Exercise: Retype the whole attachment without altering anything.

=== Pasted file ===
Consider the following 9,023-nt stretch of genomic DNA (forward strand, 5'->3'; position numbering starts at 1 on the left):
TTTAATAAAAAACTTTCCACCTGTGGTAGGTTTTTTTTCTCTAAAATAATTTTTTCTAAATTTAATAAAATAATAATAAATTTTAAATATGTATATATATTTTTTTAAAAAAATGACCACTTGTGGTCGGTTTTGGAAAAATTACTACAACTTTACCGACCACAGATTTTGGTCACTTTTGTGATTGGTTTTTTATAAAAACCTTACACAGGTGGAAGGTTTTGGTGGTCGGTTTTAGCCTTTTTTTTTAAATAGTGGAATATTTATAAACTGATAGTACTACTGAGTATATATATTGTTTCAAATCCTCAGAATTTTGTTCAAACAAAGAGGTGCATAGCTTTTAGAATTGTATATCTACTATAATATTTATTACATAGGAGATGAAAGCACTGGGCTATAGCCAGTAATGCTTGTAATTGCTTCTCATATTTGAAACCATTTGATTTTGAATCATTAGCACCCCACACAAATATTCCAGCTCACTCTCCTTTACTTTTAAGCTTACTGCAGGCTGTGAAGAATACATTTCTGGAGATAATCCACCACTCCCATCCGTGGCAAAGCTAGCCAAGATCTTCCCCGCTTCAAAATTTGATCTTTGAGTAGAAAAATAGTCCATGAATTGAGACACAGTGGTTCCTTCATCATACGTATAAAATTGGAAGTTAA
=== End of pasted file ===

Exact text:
Consider the following 9,023-nt stretch of genomic DNA (forward strand, 5'->3'; position numbering starts at 1 on the left):
TTTAATAAAAAACTTTCCACCTGTGGTAGGTTTTTTTTCTCTAAAATAATTTTTTCTAAATTTAATAAAATAATAATAAATTTTAAATATGTATATATATTTTTTTAAAAAAATGACCACTTGTGGTCGGTTTTGGAAAAATTACTACAACTTTACCGACCACAGATTTTGGTCACTTTTGTGATTGGTTTTTTATAAAAACCTTACACAGGTGGAAGGTTTTGGTGGTCGGTTTTAGCCTTTTTTTTTAAATAGTGGAATATTTATAAACTGATAGTACTACTGAGTATATATATTGTTTCAAATCCTCAGAATTTTGTTCAAACAAAGAGGTGCATAGCTTTTAGAATTGTATATCTACTATAATATTTATTACATAGGAGATGAAAGCACTGGGCTATAGCCAGTAATGCTTGTAATTGCTTCTCATATTTGAAACCATTTGATTTTGAATCATTAGCACCCCACACAAATATTCCAGCTCACTCTCCTTTACTTTTAAGCTTACTGCAGGCTGTGAAGAATACATTTCTGGAGATAATCCACCACTCCCATCCGTGGCAAAGCTAGCCAAGATCTTCCCCGCTTCAAAATTTGATCTTTGAGTAGAAAAATAGTCCATGAATTGAGACACAGTGGTTCCTTCATCATACGTATAAAATTGGAAGTTAA